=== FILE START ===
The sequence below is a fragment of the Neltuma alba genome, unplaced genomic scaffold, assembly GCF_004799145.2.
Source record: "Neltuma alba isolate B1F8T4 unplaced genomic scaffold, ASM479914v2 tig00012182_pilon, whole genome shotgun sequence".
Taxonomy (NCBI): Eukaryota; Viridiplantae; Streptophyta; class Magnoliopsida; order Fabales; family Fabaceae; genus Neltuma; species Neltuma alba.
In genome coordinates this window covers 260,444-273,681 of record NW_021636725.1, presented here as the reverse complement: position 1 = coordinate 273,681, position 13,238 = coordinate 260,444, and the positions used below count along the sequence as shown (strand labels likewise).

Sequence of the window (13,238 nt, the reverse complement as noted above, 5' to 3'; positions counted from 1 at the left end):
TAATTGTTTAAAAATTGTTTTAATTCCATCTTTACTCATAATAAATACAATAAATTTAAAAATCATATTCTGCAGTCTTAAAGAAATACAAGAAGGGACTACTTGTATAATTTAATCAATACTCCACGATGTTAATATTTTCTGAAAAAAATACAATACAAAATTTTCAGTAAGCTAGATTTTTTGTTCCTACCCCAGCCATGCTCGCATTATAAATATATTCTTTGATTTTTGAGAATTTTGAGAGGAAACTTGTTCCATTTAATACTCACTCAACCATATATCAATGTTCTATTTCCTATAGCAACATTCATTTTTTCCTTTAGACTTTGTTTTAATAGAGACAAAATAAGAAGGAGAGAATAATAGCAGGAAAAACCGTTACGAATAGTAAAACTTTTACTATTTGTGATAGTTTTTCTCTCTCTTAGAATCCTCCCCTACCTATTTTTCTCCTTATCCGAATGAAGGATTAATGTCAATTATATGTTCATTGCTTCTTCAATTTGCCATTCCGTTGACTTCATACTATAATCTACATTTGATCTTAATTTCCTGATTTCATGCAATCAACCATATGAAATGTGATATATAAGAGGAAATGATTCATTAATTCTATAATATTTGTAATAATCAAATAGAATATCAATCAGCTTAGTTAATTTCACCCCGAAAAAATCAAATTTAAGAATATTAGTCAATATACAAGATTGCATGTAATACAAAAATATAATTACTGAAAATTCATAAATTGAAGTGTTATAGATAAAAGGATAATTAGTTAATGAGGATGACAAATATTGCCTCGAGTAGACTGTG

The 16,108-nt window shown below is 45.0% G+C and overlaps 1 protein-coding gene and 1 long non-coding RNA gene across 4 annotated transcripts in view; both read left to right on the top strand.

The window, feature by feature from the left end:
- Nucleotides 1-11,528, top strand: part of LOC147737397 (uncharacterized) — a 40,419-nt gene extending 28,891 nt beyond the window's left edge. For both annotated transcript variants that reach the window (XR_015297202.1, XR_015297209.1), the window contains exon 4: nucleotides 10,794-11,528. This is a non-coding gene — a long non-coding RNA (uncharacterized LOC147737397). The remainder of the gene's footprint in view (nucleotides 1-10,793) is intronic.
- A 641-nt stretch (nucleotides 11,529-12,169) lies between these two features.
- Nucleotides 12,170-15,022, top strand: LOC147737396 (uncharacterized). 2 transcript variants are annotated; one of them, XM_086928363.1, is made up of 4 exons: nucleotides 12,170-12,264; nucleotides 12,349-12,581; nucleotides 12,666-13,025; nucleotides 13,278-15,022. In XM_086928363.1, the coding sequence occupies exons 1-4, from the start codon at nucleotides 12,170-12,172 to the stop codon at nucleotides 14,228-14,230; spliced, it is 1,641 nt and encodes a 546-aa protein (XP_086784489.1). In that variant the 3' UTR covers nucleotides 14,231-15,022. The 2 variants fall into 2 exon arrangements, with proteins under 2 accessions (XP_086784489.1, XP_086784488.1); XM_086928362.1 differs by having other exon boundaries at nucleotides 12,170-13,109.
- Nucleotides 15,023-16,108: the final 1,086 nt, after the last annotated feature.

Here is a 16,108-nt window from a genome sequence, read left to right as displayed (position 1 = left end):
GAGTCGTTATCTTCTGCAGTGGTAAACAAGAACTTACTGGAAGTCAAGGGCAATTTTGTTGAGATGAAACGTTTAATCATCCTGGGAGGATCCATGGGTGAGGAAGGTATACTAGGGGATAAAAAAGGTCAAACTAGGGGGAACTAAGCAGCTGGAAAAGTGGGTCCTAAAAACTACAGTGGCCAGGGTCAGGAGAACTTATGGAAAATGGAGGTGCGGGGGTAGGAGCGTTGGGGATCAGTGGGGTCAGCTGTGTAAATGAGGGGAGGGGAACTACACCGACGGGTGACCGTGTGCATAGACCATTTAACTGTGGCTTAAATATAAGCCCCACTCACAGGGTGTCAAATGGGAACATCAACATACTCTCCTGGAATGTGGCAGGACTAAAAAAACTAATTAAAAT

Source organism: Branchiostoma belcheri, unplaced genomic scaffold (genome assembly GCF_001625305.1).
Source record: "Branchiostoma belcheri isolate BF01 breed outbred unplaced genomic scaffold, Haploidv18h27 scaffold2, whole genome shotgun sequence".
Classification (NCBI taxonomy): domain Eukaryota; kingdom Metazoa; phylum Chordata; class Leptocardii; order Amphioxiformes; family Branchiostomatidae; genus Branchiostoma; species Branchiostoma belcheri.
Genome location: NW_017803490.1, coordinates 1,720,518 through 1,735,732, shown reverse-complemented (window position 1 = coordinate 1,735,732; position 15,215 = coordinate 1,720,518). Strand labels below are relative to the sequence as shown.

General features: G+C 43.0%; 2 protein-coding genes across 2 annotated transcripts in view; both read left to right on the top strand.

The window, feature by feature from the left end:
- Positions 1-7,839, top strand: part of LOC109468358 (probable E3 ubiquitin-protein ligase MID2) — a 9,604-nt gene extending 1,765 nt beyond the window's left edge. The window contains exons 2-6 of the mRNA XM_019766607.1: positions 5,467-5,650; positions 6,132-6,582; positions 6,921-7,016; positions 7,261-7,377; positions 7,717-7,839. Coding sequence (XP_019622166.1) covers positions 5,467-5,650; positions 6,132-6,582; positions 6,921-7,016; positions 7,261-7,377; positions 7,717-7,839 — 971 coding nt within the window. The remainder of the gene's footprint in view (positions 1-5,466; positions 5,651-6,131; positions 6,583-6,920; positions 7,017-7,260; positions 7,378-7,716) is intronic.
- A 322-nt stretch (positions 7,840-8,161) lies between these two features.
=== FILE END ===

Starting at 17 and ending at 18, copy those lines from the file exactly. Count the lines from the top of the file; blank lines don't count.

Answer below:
Classification (NCBI taxonomy): domain Eukaryota; kingdom Metazoa; phylum Chordata; class Leptocardii; order Amphioxiformes; family Branchiostomatidae; genus Branchiostoma; species Branchiostoma belcheri.
Genome location: NW_017803490.1, coordinates 1,720,518 through 1,735,732, shown reverse-complemented (window position 1 = coordinate 1,735,732; position 15,215 = coordinate 1,720,518). Strand labels below are relative to the sequence as shown.